Bower Hill and Washington roads

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Improvements to the intersection of Bower Hill and Washington roads are in the works.

On Tuesday, Mt. Lebanon Commission voted to award a $341,308.21 contract to low bidder Traffic Systems and Services LLC of Robinson Township for a project that features the addition of a dedicated right-turn lane for vehicles proceeding from Bower Hill onto Washington.

The project’s other facets include installing a new traffic signal system and new sidewalk ramps to comply with federal Americans with Disabilities Act standards.

Covering more than half the cost is a $184,559.60 Automated Red Light Enforcement Transportation Enhancements grant, administered by the Pennsylvania Department of Transportation. The local share, $156,748.61, is available through proceeds from a 2019 bond issue and excess money in the municipal Capital Projects Fund.

A 2019 estimate of construction costs was about $266,000, which would have meant a local match of $81,694.

Traffic engineer Michael Haberman of Gateway Engineers said the initial estimate was based on a concept plan prepared for the ARLE grant application.

“When we did the survey and did the actual design and permitting of it, we had about 25% more sidewalk and curb associated with the project than we had estimated on the concept,” he said during the commission’s discussion session that preceded Tuesday’s voting meeting.

The original plan was to rebuild the ADA ramps where Bower Hill Road would be widened. When the design was submitted to PennDOT, though, the department mandated improvements at all the intersection’s ramps, with the required work adding about $30,000 to the cost, according to Haberman.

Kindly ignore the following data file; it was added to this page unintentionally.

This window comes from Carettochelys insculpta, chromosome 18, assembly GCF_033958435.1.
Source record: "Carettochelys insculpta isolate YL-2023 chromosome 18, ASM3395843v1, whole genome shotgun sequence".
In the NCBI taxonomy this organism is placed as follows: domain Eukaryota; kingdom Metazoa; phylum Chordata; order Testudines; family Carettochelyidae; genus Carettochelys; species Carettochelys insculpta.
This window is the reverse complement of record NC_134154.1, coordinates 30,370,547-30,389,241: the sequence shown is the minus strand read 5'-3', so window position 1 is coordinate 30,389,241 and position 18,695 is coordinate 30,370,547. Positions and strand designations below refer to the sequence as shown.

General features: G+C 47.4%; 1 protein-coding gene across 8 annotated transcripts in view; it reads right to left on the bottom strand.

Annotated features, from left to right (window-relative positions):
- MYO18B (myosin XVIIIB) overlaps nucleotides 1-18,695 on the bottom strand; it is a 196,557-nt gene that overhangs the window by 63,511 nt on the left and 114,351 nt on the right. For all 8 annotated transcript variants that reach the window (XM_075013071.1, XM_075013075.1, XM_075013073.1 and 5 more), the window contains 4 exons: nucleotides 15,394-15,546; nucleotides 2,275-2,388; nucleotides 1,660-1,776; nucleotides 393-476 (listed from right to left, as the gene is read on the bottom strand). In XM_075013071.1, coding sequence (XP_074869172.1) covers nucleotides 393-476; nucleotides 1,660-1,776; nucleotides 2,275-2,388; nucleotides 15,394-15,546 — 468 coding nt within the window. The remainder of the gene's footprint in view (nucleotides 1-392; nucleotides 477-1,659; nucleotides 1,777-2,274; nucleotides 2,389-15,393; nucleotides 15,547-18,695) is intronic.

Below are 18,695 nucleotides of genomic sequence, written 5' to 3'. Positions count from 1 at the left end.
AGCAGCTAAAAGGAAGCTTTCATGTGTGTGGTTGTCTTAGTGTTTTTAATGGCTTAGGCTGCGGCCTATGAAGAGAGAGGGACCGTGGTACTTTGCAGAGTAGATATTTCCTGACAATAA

He said unit bids for materials such as concrete and asphalt came in higher than the 2019 estimate, which was based on historical data compiled for the municipality. Even though the contract has been awarded, the project has a while to go before work begins.

“The turn lane and the widening of Bower Hill and the sidewalk can’t be done until the signal is in place, and the lead time on signal poles right now is anywhere from six to 10 months,” Haberman said, noting only two manufacturers are approved for supplying the poles in Pennsylvania.

He said ARLE grants are not limited to signal improvements.

“This whole project, which included the addition of the right-turn lane, is what was applied for and what the funds were awarded for,” he said.

The subcontractor performing the road widening and concrete work is Michael Facchiano Contracting Inc. of Baldwin Township. Traffic Systems and Services is installing the signal. Three other bids were received for the project, ranging from $360,711 to $377,120.

Multimedia Reporter

Staff writer Harry Funk, a professional journalist for three-plus decades, has been on the staff of The Almanac since 2015. He has a bachelor’s degree in journalism and master of business administration, both from Indiana University of Pennsylvania.

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